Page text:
Microsoft beat Wall Street’s forecasts for second-quarter revenue as new artificial intelligence features helped to attract customers to its Cloud and Windows services.
Revenue rose by 18 per cent to a record $62 billion in the three months to the end of December compared with an average estimate from analysts of $61.12 billion.
Revenue at Microsoft’s Intelligent Cloud unit, including the Azure cloud computing platform that competes with Amazon AWS and Alphabet’s Google Cloud, rose by 20 per cent to $25.9 billion. Sales of Azure, for which Microsoft does not disclose a dollar figure, increased by 30 per cent.
Although the company’s shares slipped by $3.29, or 0.8 per cent, to $404.76 in late trading, Microsoft still maintained its market value at about $3.04 trillion, beating its rival Apple’s $2.91 trillion valuation.
Investors are watching Microsoft’s Azure and Office revenues closely to see what sales come from the tens of billions of dollars the company plans to pour into data centres this year in an effort to deliver generative AI. The Washington-based software group, founded by Bill Gates and the late Paul Allen in 1975, has committed to invest more than $10 billion in OpenAI, the ChatGPT maker.
Microsoft also owns the Windows operating system, LinkedIn, the social network, and Xbox, the gaming business. It bought Activision Blizzard, the video gaming company, for $69 billion last year. Last week, Microsoft said that it would shed 1,900 employees at Activision Blizzard and Xbox, representing about 8 per cent of the overall Microsoft gaming division.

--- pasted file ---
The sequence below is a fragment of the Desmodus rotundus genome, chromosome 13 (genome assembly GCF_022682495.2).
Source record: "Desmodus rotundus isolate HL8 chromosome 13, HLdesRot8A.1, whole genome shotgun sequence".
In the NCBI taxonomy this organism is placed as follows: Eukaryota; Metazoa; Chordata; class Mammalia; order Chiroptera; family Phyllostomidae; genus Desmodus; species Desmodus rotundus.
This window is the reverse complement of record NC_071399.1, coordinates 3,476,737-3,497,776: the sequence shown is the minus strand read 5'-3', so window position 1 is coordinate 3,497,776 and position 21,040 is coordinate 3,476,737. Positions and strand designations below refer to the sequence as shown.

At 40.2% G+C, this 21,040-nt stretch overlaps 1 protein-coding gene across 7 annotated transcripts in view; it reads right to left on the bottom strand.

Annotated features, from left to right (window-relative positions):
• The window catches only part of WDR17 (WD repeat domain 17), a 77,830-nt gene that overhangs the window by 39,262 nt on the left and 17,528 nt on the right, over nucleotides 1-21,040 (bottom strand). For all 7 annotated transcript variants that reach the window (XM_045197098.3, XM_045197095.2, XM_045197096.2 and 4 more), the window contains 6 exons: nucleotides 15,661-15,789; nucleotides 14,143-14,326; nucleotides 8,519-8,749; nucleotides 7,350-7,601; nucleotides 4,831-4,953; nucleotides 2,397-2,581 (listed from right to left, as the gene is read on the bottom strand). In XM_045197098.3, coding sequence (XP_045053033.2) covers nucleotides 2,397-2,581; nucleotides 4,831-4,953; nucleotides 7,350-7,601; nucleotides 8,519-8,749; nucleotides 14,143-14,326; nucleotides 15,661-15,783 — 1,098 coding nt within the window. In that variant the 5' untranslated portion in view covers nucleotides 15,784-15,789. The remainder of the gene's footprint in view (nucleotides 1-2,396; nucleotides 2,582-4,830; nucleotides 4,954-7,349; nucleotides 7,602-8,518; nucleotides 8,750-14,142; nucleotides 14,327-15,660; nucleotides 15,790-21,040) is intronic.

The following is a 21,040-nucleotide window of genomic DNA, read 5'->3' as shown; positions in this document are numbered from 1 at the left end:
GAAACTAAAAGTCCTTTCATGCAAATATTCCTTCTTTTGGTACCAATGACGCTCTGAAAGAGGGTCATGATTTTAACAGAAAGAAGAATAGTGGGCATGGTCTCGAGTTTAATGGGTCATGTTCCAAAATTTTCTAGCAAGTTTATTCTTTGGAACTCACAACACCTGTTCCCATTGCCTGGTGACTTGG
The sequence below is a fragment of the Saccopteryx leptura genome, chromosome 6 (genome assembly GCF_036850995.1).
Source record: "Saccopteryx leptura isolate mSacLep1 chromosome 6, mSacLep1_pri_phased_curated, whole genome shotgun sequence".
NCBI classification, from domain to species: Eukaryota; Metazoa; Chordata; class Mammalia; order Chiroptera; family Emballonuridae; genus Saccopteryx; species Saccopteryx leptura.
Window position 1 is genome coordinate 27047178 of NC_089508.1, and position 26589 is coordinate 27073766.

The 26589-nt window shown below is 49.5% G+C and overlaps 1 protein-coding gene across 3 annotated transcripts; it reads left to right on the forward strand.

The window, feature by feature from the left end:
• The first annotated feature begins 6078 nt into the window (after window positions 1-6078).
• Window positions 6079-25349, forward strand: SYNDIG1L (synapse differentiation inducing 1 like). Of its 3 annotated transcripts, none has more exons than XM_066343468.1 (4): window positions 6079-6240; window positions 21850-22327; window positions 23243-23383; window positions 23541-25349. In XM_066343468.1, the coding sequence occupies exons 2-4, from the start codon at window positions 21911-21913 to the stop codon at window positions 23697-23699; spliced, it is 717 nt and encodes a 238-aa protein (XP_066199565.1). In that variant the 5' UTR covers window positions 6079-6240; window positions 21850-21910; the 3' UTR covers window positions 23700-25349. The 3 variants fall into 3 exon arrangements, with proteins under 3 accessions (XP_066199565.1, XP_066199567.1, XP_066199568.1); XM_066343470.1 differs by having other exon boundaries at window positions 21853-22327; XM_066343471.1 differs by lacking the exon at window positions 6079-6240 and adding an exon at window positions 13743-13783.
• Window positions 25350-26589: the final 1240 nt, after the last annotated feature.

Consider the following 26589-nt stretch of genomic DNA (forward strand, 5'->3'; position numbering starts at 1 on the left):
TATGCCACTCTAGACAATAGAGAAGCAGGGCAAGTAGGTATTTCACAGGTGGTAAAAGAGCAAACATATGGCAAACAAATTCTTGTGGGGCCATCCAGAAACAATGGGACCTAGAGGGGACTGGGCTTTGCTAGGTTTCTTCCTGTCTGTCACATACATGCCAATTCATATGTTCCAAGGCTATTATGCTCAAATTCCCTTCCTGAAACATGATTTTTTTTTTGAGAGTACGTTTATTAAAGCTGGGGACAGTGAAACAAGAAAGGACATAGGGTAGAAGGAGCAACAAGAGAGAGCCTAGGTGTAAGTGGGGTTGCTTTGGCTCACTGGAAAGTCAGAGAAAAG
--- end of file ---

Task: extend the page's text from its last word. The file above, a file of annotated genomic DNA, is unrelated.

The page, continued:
Over the past three months, the technology company has rolled out its main AI tool — a $30-a-month “Copilot” for its Microsoft 365 service that can draft emails, make presentations and collate meeting highlights. Early sales of the product showed up in the company’s commercial sales of Office software, where revenue grew by 17 per cent.
Satya Nadella, the chairman and chief executive of Microsoft, said: “With Copilot, we are making the age of AI real for people and businesses everywhere.”
Sales at Microsoft’s More Personal Computing unit, which includes its Windows operating system and gaming business, grew 19 per cent to $16.9 billion due in part to its purchase of Activision Blizzard. Analysts had expected growth of $16.8 billion.
Microsoft’s productivity and business Process division, which contains the LinkedIn social network in addition to Office sales, reported that sales rose 13 per cent to $19.2 billion, just beating estimates.
Keith Weiss, an analyst at Morgan Stanley, said: “Gen AI has emerged as the top priority for [chief information officers] and Microsoft is uniquely well positioned, with the majority of CIOs expecting to use a Microsoft AI product in the next 12 months.”